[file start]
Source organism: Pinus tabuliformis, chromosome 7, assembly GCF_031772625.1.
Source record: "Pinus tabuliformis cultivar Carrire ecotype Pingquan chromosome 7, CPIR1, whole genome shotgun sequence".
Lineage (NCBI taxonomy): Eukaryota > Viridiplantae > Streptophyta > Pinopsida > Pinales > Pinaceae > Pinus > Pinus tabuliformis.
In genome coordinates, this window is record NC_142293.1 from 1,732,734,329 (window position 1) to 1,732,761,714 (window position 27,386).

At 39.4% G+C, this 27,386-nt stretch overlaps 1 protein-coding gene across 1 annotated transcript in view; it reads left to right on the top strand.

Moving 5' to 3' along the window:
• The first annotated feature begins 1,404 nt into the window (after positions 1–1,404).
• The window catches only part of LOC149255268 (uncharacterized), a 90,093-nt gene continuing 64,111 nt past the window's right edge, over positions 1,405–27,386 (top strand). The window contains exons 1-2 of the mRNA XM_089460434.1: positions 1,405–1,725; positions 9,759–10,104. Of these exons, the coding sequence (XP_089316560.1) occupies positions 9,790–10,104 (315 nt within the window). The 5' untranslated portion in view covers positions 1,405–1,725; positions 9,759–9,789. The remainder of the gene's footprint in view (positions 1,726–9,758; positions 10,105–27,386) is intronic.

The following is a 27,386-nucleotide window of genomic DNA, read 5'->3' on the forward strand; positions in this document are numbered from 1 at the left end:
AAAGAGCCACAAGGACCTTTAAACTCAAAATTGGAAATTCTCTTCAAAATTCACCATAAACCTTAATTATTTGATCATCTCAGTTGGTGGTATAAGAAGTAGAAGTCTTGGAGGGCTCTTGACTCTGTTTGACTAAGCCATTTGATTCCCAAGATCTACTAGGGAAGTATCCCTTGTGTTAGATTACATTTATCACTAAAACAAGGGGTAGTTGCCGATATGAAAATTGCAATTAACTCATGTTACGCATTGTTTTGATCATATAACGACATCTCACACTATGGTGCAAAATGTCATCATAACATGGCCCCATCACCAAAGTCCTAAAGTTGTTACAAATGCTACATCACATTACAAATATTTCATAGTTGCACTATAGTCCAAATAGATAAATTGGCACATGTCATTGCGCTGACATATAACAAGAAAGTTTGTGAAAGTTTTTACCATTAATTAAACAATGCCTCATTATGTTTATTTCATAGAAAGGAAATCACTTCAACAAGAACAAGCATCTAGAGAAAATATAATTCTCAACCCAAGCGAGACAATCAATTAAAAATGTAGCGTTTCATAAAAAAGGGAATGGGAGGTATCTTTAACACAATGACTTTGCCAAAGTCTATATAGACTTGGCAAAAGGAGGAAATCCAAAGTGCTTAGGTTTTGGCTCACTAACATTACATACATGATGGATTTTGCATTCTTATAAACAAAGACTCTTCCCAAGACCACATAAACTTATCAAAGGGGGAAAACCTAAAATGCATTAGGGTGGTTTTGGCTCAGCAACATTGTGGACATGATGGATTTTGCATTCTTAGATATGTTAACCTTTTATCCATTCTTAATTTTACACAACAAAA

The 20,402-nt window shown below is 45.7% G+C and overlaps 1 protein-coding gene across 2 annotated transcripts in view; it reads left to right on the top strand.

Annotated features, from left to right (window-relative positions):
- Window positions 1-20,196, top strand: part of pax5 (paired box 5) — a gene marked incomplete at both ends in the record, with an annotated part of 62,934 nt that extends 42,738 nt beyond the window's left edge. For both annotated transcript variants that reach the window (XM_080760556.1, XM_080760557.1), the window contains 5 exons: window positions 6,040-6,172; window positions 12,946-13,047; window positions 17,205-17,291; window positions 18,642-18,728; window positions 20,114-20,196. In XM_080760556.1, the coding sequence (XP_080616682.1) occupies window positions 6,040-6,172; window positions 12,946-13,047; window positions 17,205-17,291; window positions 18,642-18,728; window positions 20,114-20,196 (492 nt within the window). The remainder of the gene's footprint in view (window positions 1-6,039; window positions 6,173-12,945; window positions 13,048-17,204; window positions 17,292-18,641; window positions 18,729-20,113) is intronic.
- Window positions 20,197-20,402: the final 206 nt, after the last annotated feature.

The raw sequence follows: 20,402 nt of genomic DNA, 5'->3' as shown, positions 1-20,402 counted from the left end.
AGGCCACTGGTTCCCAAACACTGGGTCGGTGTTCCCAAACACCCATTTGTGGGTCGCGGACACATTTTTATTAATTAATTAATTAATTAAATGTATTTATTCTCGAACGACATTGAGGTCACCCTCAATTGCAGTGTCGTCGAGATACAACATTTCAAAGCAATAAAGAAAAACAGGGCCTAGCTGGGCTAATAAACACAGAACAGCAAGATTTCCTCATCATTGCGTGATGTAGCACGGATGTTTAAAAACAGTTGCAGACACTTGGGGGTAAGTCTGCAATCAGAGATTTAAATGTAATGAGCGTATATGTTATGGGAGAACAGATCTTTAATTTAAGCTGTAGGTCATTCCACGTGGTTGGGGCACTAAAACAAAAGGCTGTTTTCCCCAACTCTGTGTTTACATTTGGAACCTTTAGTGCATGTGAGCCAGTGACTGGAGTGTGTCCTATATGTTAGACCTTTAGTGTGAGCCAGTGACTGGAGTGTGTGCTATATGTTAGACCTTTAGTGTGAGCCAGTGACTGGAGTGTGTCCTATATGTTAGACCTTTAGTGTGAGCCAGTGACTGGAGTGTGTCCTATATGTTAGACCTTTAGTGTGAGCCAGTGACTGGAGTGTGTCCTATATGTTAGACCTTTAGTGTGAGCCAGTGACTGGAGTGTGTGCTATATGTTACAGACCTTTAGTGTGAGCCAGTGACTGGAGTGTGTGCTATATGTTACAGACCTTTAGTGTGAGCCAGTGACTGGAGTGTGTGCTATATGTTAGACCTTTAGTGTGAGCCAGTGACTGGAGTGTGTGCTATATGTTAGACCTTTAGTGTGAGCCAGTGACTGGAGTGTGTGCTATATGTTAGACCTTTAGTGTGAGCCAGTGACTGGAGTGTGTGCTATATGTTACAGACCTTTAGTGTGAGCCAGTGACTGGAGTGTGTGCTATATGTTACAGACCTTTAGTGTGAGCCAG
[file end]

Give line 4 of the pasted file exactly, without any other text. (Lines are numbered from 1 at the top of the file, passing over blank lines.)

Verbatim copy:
In genome coordinates, this window is record NC_142293.1 from 1,732,734,329 (window position 1) to 1,732,761,714 (window position 27,386).